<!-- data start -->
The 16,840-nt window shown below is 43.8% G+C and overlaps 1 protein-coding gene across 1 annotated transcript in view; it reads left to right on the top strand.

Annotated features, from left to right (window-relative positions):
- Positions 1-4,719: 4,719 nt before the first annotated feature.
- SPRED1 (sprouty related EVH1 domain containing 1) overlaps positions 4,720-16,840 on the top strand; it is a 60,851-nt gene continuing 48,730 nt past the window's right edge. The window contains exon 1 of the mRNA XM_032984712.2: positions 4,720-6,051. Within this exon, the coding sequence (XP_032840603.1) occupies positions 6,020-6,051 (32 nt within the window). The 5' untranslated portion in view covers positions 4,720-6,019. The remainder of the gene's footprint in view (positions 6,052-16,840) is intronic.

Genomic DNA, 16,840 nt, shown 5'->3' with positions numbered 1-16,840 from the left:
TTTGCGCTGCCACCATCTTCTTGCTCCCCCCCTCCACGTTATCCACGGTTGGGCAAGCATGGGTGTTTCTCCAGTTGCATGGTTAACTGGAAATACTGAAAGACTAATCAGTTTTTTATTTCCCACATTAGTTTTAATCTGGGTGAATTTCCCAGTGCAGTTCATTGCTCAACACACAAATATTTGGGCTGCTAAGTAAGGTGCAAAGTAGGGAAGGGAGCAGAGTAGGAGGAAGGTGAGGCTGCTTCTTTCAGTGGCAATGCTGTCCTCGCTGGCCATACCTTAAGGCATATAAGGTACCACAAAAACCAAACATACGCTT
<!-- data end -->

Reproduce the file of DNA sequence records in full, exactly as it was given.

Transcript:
The 16,840-nt window shown below is 43.8% G+C and overlaps 1 protein-coding gene across 1 annotated transcript in view; it reads left to right on the top strand.

Annotated features, from left to right (window-relative positions):
- Positions 1-4,719: 4,719 nt before the first annotated feature.
- SPRED1 (sprouty related EVH1 domain containing 1) overlaps positions 4,720-16,840 on the top strand; it is a 60,851-nt gene continuing 48,730 nt past the window's right edge. The window contains exon 1 of the mRNA XM_032984712.2: positions 4,720-6,051. Within this exon, the coding sequence (XP_032840603.1) occupies positions 6,020-6,051 (32 nt within the window). The 5' untranslated portion in view covers positions 4,720-6,019. The remainder of the gene's footprint in view (positions 6,052-16,840) is intronic.

Genomic DNA, 16,840 nt, shown 5'->3' with positions numbered 1-16,840 from the left:
TTTGCGCTGCCACCATCTTCTTGCTCCCCCCCTCCACGTTATCCACGGTTGGGCAAGCATGGGTGTTTCTCCAGTTGCATGGTTAACTGGAAATACTGAAAGACTAATCAGTTTTTTATTTCCCACATTAGTTTTAATCTGGGTGAATTTCCCAGTGCAGTTCATTGCTCAACACACAAATATTTGGGCTGCTAAGTAAGGTGCAAAGTAGGGAAGGGAGCAGAGTAGGAGGAAGGTGAGGCTGCTTCTTTCAGTGGCAATGCTGTCCTCGCTGGCCATACCTTAAGGCATATAAGGTACCACAAAAACCAAACATACGCTT